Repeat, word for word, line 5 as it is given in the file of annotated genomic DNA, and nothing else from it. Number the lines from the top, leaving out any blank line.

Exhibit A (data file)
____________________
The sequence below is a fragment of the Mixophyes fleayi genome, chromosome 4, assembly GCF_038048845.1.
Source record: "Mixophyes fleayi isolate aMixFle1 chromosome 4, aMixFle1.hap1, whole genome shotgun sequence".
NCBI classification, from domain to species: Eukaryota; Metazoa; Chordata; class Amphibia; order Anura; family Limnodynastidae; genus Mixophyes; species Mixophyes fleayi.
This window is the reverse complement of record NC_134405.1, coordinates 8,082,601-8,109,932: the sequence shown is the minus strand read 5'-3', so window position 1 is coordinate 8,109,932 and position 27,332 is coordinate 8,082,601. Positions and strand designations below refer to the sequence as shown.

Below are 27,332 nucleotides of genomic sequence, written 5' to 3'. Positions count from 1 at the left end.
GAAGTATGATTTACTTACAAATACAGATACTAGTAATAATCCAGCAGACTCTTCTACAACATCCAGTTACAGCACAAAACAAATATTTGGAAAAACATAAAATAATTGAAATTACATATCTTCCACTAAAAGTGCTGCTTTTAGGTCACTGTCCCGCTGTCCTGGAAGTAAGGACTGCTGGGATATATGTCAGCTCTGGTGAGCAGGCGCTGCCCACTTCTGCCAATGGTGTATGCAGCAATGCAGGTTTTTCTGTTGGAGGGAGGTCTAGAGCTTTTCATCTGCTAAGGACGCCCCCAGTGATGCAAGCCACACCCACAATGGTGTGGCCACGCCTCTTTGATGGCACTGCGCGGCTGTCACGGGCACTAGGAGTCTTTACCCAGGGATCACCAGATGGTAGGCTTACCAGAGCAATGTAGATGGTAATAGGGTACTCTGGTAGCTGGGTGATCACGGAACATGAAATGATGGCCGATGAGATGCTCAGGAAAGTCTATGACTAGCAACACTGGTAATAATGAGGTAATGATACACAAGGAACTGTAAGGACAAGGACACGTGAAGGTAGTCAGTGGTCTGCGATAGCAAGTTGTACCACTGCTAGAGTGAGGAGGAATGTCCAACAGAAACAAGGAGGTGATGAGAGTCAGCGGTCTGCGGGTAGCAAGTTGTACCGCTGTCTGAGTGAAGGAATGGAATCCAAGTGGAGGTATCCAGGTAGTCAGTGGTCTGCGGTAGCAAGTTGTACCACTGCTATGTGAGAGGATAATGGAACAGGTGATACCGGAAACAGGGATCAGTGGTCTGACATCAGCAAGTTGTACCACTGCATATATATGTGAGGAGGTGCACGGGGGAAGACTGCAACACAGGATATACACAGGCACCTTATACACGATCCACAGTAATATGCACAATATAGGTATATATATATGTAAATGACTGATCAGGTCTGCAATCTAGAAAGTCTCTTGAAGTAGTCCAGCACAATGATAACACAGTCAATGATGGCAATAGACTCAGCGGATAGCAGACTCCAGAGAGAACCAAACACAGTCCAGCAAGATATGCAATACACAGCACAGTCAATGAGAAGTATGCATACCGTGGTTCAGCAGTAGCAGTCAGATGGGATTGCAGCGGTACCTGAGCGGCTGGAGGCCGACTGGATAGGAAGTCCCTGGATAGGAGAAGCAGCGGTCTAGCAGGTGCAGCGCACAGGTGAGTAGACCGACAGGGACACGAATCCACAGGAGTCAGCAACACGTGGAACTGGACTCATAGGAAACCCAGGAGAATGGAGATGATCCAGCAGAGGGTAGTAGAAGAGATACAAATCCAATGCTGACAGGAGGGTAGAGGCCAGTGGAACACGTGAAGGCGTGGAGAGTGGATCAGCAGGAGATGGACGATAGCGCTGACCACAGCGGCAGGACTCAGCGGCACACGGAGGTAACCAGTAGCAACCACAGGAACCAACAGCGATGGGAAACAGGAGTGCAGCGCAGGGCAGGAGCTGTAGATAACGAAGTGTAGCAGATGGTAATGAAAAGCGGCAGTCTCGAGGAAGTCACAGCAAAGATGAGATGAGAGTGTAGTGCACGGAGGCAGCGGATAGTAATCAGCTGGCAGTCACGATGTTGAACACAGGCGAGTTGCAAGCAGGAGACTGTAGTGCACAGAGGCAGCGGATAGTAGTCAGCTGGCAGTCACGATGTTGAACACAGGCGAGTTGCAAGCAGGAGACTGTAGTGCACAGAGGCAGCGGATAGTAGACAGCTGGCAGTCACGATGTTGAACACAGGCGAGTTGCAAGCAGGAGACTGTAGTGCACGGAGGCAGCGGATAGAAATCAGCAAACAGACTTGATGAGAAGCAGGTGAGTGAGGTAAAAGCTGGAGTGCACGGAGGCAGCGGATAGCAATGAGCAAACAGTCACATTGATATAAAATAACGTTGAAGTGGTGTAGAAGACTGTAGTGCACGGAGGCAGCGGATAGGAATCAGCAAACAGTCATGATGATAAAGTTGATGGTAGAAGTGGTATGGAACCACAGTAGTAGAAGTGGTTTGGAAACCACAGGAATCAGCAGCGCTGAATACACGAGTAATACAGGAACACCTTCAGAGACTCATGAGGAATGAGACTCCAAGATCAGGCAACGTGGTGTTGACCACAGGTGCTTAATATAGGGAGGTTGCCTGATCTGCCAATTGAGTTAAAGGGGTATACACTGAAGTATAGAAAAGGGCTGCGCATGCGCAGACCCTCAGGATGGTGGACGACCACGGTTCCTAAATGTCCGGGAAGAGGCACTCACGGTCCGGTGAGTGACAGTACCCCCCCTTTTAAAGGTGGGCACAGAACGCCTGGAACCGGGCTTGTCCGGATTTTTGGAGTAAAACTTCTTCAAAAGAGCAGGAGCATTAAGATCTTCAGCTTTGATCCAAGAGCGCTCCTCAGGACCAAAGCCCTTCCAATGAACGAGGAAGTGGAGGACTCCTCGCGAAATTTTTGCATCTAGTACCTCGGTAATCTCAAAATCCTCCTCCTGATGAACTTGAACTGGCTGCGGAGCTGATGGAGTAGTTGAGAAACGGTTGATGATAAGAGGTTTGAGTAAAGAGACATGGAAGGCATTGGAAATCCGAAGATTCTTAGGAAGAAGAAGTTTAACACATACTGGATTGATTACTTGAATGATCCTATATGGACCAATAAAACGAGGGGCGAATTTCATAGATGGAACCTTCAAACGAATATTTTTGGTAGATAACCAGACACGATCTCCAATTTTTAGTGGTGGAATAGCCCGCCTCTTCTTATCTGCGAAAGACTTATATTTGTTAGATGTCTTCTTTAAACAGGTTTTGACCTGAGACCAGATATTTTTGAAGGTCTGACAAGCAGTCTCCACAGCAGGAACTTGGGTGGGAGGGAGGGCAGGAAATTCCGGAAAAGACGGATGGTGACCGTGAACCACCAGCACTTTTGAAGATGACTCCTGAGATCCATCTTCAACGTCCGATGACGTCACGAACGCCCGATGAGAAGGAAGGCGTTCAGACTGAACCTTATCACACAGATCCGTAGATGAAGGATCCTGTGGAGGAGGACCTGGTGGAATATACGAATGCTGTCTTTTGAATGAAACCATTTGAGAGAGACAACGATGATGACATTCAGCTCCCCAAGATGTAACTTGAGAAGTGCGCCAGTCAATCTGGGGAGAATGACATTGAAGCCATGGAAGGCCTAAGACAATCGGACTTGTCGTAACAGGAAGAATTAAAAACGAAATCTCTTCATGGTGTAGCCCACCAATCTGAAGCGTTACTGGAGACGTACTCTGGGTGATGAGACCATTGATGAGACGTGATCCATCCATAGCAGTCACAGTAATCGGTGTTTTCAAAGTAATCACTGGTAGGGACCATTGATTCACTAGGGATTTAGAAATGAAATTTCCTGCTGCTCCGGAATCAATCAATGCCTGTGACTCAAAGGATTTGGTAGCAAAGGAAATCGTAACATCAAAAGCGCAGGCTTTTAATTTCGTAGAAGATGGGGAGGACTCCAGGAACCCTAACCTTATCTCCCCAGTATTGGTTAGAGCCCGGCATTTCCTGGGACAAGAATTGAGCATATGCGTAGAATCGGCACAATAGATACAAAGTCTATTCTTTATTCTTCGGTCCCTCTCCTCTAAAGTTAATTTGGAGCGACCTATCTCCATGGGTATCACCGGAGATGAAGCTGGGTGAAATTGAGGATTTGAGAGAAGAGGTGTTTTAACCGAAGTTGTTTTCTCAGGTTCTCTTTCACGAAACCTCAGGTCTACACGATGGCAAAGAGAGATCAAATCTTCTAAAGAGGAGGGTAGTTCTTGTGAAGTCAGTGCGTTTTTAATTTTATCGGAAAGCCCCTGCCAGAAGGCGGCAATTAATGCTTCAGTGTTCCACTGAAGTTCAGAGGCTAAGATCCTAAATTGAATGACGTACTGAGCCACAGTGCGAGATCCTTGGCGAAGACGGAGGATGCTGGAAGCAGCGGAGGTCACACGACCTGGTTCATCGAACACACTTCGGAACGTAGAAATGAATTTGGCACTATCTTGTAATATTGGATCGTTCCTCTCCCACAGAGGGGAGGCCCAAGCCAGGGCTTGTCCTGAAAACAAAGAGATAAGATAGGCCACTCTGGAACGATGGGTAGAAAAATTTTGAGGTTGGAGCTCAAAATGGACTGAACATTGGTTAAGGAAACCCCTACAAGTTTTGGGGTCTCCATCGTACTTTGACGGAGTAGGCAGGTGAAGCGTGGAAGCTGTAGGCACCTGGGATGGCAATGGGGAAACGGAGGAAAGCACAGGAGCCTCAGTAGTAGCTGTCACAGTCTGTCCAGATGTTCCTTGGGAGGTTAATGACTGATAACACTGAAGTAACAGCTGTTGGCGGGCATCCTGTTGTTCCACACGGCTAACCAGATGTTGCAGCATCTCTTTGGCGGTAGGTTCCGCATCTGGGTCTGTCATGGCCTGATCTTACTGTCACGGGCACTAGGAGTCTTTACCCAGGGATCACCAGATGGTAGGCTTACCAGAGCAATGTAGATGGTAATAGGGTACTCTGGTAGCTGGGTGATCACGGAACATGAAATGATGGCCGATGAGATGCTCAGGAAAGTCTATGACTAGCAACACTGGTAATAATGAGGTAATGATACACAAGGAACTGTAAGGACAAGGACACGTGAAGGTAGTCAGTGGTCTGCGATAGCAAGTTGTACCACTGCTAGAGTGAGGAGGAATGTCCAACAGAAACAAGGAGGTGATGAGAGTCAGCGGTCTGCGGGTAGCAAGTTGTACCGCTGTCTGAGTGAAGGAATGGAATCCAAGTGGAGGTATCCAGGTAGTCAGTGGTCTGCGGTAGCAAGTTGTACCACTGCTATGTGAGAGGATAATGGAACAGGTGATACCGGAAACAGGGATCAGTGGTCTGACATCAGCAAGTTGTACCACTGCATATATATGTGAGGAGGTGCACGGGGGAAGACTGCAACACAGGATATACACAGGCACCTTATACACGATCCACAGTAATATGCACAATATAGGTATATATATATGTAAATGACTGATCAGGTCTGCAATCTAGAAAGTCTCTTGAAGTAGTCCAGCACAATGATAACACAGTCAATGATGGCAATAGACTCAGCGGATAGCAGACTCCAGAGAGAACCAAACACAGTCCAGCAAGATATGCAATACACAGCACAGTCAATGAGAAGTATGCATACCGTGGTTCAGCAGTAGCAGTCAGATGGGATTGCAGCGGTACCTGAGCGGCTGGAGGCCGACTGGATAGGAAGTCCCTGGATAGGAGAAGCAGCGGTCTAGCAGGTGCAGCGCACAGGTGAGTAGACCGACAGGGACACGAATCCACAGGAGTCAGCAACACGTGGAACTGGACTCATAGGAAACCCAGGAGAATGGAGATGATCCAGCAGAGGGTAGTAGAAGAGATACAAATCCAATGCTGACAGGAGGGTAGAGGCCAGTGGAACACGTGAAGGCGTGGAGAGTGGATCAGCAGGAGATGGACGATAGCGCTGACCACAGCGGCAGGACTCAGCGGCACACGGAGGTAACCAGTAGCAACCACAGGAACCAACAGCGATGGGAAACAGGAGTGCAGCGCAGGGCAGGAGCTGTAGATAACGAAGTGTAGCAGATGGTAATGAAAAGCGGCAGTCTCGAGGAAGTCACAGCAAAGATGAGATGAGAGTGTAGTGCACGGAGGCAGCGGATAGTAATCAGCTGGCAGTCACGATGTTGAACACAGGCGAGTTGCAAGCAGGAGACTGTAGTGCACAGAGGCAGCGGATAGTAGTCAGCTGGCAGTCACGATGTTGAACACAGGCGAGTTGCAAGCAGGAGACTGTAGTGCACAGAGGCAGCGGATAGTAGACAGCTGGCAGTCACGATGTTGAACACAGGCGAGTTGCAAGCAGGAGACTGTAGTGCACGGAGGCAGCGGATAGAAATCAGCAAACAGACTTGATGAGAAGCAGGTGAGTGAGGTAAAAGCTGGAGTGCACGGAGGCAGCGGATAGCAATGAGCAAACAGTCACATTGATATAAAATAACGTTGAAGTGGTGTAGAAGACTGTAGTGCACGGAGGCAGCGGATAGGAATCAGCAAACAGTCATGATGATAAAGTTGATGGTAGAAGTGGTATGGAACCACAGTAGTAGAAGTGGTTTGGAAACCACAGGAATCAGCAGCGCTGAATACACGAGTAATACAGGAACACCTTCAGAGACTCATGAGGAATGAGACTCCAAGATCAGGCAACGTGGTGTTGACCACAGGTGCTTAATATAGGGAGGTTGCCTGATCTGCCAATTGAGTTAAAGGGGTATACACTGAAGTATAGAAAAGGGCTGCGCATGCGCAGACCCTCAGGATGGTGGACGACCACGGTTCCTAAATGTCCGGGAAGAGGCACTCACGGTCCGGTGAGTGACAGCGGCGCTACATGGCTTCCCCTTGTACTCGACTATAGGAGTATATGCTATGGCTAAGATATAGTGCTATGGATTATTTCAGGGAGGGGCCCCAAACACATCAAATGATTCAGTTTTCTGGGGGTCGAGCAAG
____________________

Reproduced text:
Below are 27,332 nucleotides of genomic sequence, written 5' to 3'. Positions count from 1 at the left end.